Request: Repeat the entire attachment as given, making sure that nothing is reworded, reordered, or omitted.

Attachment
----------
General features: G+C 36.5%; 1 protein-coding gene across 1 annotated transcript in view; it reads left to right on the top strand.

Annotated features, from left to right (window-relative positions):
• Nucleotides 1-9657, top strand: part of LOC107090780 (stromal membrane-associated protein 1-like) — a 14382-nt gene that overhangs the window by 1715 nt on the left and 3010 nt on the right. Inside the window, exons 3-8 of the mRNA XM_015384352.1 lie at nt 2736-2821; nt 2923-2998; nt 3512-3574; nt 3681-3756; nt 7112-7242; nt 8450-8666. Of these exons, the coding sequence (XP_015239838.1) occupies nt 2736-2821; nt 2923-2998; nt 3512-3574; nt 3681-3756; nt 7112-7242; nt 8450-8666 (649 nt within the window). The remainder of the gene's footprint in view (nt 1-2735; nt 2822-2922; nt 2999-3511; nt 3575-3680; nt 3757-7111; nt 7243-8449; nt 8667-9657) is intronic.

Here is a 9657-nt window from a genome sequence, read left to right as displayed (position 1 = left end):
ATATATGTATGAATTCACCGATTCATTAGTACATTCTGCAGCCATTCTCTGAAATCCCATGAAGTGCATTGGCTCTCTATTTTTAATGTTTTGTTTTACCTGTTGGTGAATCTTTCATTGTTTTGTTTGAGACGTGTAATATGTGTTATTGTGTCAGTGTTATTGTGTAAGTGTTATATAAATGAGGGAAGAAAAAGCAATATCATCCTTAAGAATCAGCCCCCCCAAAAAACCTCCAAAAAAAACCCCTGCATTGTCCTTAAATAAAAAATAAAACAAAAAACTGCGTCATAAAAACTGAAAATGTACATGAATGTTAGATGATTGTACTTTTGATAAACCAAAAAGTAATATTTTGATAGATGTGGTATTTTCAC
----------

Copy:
General features: G+C 36.5%; 1 protein-coding gene across 1 annotated transcript in view; it reads left to right on the top strand.

Annotated features, from left to right (window-relative positions):
• Nucleotides 1-9657, top strand: part of LOC107090780 (stromal membrane-associated protein 1-like) — a 14382-nt gene that overhangs the window by 1715 nt on the left and 3010 nt on the right. Inside the window, exons 3-8 of the mRNA XM_015384352.1 lie at nt 2736-2821; nt 2923-2998; nt 3512-3574; nt 3681-3756; nt 7112-7242; nt 8450-8666. Of these exons, the coding sequence (XP_015239838.1) occupies nt 2736-2821; nt 2923-2998; nt 3512-3574; nt 3681-3756; nt 7112-7242; nt 8450-8666 (649 nt within the window). The remainder of the gene's footprint in view (nt 1-2735; nt 2822-2922; nt 2999-3511; nt 3575-3680; nt 3757-7111; nt 7243-8449; nt 8667-9657) is intronic.

Here is a 9657-nt window from a genome sequence, read left to right as displayed (position 1 = left end):
ATATATGTATGAATTCACCGATTCATTAGTACATTCTGCAGCCATTCTCTGAAATCCCATGAAGTGCATTGGCTCTCTATTTTTAATGTTTTGTTTTACCTGTTGGTGAATCTTTCATTGTTTTGTTTGAGACGTGTAATATGTGTTATTGTGTCAGTGTTATTGTGTAAGTGTTATATAAATGAGGGAAGAAAAAGCAATATCATCCTTAAGAATCAGCCCCCCCAAAAAACCTCCAAAAAAAACCCCTGCATTGTCCTTAAATAAAAAATAAAACAAAAAACTGCGTCATAAAAACTGAAAATGTACATGAATGTTAGATGATTGTACTTTTGATAAACCAAAAAGTAATATTTTGATAGATGTGGTATTTTCAC